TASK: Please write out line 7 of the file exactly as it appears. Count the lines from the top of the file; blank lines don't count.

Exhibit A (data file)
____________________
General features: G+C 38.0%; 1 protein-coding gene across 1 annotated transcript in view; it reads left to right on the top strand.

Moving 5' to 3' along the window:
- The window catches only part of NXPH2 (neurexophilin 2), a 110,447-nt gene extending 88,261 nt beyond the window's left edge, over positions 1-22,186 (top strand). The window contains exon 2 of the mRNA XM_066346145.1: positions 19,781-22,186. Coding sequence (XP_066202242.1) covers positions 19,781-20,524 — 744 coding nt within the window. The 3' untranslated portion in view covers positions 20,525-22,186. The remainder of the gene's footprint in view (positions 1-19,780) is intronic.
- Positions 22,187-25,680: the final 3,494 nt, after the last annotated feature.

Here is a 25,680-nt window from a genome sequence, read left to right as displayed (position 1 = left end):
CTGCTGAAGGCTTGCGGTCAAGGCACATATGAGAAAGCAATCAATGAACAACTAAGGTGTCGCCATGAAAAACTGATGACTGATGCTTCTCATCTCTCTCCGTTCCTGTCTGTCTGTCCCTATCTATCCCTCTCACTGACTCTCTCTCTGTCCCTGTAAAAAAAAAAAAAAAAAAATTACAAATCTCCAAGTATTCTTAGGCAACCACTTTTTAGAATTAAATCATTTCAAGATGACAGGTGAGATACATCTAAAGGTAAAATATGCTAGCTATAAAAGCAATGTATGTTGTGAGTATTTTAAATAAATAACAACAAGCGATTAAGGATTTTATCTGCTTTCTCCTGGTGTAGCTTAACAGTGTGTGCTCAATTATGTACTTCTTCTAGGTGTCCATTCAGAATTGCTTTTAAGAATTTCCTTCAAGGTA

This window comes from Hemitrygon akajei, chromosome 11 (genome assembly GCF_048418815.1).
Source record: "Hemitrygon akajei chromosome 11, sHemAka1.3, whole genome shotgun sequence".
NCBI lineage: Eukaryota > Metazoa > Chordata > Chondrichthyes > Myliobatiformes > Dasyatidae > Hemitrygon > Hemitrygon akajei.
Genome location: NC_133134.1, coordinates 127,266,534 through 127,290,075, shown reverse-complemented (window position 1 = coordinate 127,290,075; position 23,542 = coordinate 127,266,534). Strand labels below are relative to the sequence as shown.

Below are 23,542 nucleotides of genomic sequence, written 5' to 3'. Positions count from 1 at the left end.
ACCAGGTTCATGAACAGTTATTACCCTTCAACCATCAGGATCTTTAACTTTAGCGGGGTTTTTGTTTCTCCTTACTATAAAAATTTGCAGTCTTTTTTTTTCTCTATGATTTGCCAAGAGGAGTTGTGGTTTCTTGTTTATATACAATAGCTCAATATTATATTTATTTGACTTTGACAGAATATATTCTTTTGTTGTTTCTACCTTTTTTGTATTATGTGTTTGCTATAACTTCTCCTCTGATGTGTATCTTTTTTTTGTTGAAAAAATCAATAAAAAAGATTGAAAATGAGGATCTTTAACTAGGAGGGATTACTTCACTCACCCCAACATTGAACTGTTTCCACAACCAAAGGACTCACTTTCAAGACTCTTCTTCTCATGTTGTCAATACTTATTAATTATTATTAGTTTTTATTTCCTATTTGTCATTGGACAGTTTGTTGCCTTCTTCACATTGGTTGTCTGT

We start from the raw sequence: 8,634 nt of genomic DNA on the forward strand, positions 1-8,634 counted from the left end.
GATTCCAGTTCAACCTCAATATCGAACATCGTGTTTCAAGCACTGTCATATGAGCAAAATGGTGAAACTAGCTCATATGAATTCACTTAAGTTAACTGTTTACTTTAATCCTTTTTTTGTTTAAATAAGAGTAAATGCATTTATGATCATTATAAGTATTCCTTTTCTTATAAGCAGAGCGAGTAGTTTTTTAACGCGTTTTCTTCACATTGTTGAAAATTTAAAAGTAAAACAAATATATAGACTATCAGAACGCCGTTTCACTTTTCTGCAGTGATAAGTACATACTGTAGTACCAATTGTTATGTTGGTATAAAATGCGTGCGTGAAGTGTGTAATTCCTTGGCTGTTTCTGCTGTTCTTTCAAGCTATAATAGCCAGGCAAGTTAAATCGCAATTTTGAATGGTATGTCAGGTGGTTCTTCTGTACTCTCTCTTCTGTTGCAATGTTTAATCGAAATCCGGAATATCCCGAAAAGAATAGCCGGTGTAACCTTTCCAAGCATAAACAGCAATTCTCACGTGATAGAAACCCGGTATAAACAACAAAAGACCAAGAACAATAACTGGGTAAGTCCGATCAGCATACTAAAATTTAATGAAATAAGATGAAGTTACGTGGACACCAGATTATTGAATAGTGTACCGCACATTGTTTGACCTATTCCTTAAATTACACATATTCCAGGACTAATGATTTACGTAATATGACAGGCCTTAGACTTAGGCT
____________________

This window comes from Hemitrygon akajei, chromosome 11 (genome assembly GCF_048418815.1).